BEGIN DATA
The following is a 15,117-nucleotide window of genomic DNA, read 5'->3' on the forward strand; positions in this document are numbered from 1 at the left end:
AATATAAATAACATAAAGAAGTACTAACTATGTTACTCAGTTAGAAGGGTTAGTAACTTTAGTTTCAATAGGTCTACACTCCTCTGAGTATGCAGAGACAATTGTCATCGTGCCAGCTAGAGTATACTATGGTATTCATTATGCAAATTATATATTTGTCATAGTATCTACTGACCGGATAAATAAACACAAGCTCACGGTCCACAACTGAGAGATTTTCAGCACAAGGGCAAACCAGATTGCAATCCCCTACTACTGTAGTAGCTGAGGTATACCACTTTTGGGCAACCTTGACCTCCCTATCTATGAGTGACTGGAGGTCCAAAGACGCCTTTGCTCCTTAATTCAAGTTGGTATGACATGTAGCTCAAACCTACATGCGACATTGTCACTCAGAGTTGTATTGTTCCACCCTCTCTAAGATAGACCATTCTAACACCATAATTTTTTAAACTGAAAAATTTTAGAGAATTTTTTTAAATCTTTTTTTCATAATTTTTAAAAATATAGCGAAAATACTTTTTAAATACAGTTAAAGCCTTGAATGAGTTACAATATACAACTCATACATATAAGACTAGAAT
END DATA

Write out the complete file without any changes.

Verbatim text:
The following is a 15,117-nucleotide window of genomic DNA, read 5'->3' on the forward strand; positions in this document are numbered from 1 at the left end:
AATATAAATAACATAAAGAAGTACTAACTATGTTACTCAGTTAGAAGGGTTAGTAACTTTAGTTTCAATAGGTCTACACTCCTCTGAGTATGCAGAGACAATTGTCATCGTGCCAGCTAGAGTATACTATGGTATTCATTATGCAAATTATATATTTGTCATAGTATCTACTGACCGGATAAATAAACACAAGCTCACGGTCCACAACTGAGAGATTTTCAGCACAAGGGCAAACCAGATTGCAATCCCCTACTACTGTAGTAGCTGAGGTATACCACTTTTGGGCAACCTTGACCTCCCTATCTATGAGTGACTGGAGGTCCAAAGACGCCTTTGCTCCTTAATTCAAGTTGGTATGACATGTAGCTCAAACCTACATGCGACATTGTCACTCAGAGTTGTATTGTTCCACCCTCTCTAAGATAGACCATTCTAACACCATAATTTTTTAAACTGAAAAATTTTAGAGAATTTTTTTAAATCTTTTTTTCATAATTTTTAAAAATATAGCGAAAATACTTTTTAAATACAGTTAAAGCCTTGAATGAGTTACAATATACAACTCATACATATAAGACTAGAAT